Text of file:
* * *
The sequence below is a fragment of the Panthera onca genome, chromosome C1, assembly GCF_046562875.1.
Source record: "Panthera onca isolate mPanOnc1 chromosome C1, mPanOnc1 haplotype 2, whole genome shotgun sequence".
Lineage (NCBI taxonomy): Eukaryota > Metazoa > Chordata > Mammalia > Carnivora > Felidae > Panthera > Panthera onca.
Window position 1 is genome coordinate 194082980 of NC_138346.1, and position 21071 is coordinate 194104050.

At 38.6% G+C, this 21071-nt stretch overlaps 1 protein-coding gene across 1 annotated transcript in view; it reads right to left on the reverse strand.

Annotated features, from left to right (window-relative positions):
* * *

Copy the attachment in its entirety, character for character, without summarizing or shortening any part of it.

The sequence below is a fragment of the Panthera onca genome, chromosome C1, assembly GCF_046562875.1.
Source record: "Panthera onca isolate mPanOnc1 chromosome C1, mPanOnc1 haplotype 2, whole genome shotgun sequence".
Lineage (NCBI taxonomy): Eukaryota > Metazoa > Chordata > Mammalia > Carnivora > Felidae > Panthera > Panthera onca.
Window position 1 is genome coordinate 194082980 of NC_138346.1, and position 21071 is coordinate 194104050.

At 38.6% G+C, this 21071-nt stretch overlaps 1 protein-coding gene across 1 annotated transcript in view; it reads right to left on the reverse strand.

Annotated features, from left to right (window-relative positions):